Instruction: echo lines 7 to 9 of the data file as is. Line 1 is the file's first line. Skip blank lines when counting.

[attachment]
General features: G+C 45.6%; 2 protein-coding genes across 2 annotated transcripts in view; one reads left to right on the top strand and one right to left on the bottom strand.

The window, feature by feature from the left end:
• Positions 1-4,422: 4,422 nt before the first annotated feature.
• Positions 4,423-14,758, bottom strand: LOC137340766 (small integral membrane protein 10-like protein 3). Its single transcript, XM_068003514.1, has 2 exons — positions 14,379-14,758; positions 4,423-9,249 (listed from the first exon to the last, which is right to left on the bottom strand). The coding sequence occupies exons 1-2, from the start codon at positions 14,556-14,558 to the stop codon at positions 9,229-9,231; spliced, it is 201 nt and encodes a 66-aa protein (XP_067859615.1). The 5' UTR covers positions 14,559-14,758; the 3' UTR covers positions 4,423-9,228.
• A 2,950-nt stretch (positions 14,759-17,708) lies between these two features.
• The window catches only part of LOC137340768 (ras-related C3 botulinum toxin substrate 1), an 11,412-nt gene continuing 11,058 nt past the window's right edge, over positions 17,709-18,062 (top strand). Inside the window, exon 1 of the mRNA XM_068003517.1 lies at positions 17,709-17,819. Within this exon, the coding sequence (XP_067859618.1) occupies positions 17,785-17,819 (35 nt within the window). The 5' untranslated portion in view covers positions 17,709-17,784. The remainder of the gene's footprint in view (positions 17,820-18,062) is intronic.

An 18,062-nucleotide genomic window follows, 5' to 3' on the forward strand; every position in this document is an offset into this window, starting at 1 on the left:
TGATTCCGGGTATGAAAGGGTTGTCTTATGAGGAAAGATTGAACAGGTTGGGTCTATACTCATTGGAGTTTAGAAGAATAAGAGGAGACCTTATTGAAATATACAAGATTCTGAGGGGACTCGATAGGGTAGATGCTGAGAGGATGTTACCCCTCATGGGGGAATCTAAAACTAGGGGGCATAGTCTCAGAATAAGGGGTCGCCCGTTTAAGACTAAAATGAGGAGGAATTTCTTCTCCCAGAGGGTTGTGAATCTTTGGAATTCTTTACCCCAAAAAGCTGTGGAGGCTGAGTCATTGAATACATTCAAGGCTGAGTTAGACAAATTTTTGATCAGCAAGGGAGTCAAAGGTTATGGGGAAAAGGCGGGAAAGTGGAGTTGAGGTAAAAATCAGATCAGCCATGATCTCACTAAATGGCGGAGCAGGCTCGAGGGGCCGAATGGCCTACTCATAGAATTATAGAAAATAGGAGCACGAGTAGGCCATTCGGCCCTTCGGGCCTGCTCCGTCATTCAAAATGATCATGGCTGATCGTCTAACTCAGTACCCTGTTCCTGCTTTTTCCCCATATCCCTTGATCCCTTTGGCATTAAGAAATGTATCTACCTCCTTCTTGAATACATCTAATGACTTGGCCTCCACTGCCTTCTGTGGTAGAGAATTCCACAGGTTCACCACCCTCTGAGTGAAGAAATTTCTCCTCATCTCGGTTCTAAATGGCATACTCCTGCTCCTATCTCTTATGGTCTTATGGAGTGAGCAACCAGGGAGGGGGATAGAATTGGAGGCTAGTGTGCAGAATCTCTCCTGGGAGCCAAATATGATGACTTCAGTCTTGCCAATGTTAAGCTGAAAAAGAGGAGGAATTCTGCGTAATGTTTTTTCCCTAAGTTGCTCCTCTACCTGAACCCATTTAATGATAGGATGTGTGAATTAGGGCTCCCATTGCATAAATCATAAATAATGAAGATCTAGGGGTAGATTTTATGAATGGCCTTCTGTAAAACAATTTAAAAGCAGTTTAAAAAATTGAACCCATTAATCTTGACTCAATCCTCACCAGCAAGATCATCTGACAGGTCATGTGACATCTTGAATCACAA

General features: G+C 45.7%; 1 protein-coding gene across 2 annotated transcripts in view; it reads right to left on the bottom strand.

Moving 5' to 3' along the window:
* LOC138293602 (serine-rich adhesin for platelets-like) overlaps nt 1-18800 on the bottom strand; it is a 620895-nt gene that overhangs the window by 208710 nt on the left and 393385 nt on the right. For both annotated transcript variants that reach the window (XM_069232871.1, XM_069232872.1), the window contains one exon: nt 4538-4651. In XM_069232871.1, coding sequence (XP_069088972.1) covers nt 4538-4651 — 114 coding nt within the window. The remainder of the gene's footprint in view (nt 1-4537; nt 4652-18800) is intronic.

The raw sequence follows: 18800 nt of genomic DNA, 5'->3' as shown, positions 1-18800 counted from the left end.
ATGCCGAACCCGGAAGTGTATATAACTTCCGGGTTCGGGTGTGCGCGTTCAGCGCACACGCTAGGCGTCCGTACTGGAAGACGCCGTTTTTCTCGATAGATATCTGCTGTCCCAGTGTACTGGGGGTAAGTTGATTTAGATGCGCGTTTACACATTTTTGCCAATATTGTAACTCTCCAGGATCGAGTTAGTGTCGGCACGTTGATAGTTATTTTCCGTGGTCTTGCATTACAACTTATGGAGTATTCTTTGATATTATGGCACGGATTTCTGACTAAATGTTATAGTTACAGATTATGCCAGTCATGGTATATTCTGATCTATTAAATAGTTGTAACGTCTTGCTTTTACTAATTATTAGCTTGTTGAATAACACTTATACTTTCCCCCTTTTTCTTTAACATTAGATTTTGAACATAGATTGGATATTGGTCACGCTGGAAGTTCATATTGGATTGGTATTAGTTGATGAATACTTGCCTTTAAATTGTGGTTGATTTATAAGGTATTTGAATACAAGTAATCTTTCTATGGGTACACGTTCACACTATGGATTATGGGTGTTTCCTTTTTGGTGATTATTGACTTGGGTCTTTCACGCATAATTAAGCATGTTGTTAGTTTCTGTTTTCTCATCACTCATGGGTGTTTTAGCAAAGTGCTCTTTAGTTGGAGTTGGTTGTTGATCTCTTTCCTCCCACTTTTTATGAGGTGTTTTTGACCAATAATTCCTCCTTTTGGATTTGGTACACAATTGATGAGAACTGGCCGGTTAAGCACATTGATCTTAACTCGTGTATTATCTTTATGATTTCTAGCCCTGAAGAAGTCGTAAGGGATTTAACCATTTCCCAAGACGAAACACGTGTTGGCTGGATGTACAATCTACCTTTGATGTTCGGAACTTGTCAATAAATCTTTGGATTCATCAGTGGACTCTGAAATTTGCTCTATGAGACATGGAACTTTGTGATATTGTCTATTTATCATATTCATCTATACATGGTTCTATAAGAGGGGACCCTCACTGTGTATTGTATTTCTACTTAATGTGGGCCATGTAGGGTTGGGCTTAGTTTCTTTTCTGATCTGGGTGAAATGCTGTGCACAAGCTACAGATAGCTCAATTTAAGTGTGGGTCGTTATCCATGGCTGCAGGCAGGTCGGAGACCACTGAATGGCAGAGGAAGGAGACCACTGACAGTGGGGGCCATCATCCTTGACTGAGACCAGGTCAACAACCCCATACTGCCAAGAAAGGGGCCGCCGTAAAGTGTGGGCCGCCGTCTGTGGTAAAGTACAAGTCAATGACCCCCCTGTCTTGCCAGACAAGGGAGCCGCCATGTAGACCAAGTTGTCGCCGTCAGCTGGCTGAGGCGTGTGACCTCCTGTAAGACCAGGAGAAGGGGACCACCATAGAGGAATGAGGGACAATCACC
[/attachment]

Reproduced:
An 18,062-nucleotide genomic window follows, 5' to 3' on the forward strand; every position in this document is an offset into this window, starting at 1 on the left:
TGATTCCGGGTATGAAAGGGTTGTCTTATGAGGAAAGATTGAACAGGTTGGGTCTATACTCATTGGAGTTTAGAAGAATAAGAGGAGACCTTATTGAAATATACAAGATTCTGAGGGGACTCGATAGGGTAGATGCTGAGAGGATGTTACCCCTCATGGGGGAATCTAAAACTAGGGGGCATAGTCTCAGAATAAGGGGTCGCCCGTTTAAGACTAAAATGAGGAGGAATTTCTTCTCCCAGAGGGTTGTGAATCTTTGGAATTCTTTACCCCAAAAAGCTGTGGAGGCTGAGTCATTGAATACATTCAAGGCTGAGTTAGACAAATTTTTGATCAGCAAGGGAGTCAAAGGTTATGGGGAAAAGGCGGGAAAGTGGAGTTGAGGTAAAAATCAGATCAGCCATGATCTCACTAAATGGCGGAGCAGGCTCGAGGGGCCGAATGGCCTACTCATAGAATTATAGAAAATAGGAGCACGAGTAGGCCATTCGGCCCTTCGGGCCTGCTCCGTCATTCAAAATGATCATGGCTGATCGTCTAACTCAGTACCCTGTTCCTGCTTTTTCCCCATATCCCTTGATCCCTTTGGCATTAAGAAATGTATCTACCTCCTTCTTGAATACATCTAATGACTTGGCCTCCACTGCCTTCTGTGGTAGAGAATTCCACAGGTTCACCACCCTCTGAGTGAAGAAATTTCTCCTCATCTCGGTTCTAAATGGCATACTCCTGCTCCTATCTCTTATGGTCTTATGGAGTGAGCAACCAGGGAGGGGGATAGAATTGGAGGCTAGTGTGCAGAATCTCTCCTGGGAGCCAAATATGATGACTTCAGTCTTGCCAATGTTAAGCTGAAAAAGAGGAGGAATTCTGCGTAATGTTTTTTCCCTAAGTTGCTCCTCTACCTGAACCCATTTAATGATAGGATGTGTGAATTAGGGCTCCCATTGCATAAATCATAAATAATGAAGATCTAGGGGTAGATTTTATGAATGGCCTTCTGTAAAACAATTTAAAAGCAGTTTAAAAAATTGAACCCATTAATCTTGACTCAATCCTCACCAGCAAGATCATCTGACAGGTCATGTGACATCTTGAATCACAA

General features: G+C 45.7%; 1 protein-coding gene across 2 annotated transcripts in view; it reads right to left on the bottom strand.